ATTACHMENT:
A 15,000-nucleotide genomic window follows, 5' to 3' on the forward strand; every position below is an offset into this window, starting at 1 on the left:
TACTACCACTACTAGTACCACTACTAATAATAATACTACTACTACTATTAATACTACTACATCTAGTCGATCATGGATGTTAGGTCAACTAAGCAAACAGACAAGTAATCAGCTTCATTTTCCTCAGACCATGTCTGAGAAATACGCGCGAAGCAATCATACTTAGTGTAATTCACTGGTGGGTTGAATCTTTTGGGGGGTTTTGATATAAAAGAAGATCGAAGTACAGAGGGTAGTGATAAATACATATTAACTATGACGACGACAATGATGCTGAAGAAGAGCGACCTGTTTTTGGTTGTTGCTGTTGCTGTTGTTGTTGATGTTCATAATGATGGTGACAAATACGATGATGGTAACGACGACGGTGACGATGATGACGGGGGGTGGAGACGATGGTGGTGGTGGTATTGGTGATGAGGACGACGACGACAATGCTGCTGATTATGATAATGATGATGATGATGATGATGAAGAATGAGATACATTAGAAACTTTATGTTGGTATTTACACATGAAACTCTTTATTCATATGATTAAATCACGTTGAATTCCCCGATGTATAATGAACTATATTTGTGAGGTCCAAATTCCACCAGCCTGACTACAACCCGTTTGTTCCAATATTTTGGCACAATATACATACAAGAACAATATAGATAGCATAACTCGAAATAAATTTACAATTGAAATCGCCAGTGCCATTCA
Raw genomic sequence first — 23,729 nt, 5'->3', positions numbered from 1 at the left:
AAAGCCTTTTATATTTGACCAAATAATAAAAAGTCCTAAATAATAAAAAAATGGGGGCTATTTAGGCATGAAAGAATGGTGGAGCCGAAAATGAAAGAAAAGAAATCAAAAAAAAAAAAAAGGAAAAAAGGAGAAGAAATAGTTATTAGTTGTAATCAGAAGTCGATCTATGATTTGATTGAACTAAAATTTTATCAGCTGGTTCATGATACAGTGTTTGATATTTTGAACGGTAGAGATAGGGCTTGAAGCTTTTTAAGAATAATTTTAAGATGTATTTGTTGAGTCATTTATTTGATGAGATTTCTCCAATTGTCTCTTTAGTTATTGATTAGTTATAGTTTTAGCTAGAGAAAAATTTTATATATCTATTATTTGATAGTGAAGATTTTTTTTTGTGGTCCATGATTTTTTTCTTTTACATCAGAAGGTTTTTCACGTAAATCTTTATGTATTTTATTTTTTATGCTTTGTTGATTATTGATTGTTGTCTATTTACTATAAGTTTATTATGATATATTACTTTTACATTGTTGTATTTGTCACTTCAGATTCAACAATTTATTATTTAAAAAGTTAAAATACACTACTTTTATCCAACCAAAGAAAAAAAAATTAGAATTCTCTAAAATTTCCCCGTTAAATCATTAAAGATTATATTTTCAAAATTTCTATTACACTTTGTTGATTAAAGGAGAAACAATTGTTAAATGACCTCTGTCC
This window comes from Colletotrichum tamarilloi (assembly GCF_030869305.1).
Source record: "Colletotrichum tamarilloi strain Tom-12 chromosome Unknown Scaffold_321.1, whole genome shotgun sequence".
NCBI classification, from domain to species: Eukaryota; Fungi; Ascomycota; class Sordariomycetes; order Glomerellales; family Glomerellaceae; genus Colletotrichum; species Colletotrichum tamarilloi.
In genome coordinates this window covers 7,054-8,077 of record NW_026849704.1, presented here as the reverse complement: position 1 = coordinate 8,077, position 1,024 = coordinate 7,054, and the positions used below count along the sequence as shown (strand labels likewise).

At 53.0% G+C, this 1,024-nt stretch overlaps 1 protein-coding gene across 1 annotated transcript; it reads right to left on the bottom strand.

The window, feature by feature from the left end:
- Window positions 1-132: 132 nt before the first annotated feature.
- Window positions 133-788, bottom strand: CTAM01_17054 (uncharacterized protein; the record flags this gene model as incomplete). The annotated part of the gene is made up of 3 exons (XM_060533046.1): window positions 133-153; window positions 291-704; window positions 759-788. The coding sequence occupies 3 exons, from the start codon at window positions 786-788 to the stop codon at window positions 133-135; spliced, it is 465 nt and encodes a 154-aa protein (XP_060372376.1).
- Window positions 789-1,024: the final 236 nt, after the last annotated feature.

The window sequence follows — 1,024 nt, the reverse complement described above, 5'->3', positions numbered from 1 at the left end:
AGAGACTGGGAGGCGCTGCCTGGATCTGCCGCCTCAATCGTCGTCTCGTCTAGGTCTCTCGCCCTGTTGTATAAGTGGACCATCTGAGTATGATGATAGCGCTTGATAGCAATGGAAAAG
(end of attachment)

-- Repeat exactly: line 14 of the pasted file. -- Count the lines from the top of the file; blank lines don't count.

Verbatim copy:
The window sequence follows — 1,024 nt, the reverse complement described above, 5'->3', positions numbered from 1 at the left end: